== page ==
I actually think this is apropos to the Congo minerals debate, and the question of advocacy in general. We’re all struggling to answer a question that we haven’t had the possibility, or the responsibility, of asking before. All of the typical cliches of the age — think the Internet and globalization — mean we can and must ask about our responsibility to and for people we will probably never meet, in part because what we choose to do with our lives, or more to the point with our money, will affect them.
We’re still figuring this out. After my last post, one advocate sent me an email and said, “We are well aware that we are not the whole ballgame but we are trying to convince the American public that they can be part of the solution to ending these crises.” I think that’s important. And I think that people who are determined enough to be part of a solution to anything — from the crises in Darfur and Congo and beyond to getting bikes to kids in Tanzania — deserve to be taken seriously. How do the rest of us help leverage what those with good intentions want to, and clearly simply will, do?
One more thing: At a certain point, the Hughses decision to send bicycles to Tanzania, or the private decision of dozens of expat workers I know in countries in the Great Lakes who send the children of their guards, their house help, of their friends to school, or who pay the university fees for a friend who’s an orphan of war, or who volunteer tutoring children in English or math… These are decisions that are fundamentally about human relationships. They are an expression of something; I won’t presume to label it, as I think it’s probably also very personal. When I did this article about tourism in the Millennium Village in Rwanda, I started with Tom’s skepticism, and with a host of intellectual objections to the enterprise. I was surprised to find them challenged by the very real connection that the people in the village felt with the tourists, who stayed in touch, sometimes even sending pictures and small gifts. For the Rwandans there, it was very real. And for the tourists who bother trying to get a framed picture of a farmer from Sydney to Nyamata, one presumes it’s equally real.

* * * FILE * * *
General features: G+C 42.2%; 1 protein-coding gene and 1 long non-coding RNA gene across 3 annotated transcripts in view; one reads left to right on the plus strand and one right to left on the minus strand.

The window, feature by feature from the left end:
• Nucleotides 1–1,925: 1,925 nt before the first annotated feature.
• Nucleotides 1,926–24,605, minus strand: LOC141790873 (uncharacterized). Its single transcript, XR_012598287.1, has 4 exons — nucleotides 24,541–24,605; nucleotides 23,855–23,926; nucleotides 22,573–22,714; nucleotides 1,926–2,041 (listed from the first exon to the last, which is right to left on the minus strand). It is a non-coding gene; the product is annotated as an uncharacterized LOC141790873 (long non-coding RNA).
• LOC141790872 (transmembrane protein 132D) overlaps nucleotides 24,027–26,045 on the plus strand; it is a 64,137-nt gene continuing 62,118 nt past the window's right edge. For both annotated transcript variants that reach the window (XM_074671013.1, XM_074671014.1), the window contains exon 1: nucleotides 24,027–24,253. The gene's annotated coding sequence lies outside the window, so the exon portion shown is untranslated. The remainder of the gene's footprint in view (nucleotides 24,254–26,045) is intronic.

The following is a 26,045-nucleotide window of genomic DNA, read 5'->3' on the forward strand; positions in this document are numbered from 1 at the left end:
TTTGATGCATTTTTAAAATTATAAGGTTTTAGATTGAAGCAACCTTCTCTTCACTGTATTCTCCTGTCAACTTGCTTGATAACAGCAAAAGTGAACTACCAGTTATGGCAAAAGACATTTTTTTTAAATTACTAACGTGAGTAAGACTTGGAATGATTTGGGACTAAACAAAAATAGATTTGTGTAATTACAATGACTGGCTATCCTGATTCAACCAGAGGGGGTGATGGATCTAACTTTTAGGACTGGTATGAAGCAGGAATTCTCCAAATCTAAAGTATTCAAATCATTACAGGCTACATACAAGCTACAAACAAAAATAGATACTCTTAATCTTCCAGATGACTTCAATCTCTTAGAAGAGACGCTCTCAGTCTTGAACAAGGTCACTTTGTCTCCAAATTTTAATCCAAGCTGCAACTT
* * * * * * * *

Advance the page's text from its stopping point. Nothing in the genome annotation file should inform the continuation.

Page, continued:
I’m all for aid and media critiques; I’m all for all of us asking for better foreign policy, better interventions, better conversation — and by better, I mean things that make a tangible, positive impact on the lives of the people on whose behalf we are moved to thought and action. But I’m also for acknowledging that there is meaning and importance is the small-scale human endeavor. It may not be perfect, but I think it’s based on exactly the kind of human connection we’re all hoping might the basis for change.
Tom confirms his name is Tom, which I thought but suddenly couldn’t remember as I typed — does that ever happen to you, and then you just don’t use the person’s name and hope they won’t notice? Yeah. So I’ve changed my impersonal references to personal ones and apologize for being a moron.
I also bolded a few things to help a weary reader along. Sometimes my blog posts are longer than articles I’m allowed to write. Maybe the bold helps? Maybe it looks stupid? Not sure. Experimenting.
Tom and I have had some banter about this, which culminated in a new post of mine here, and in which you can find links to said banter.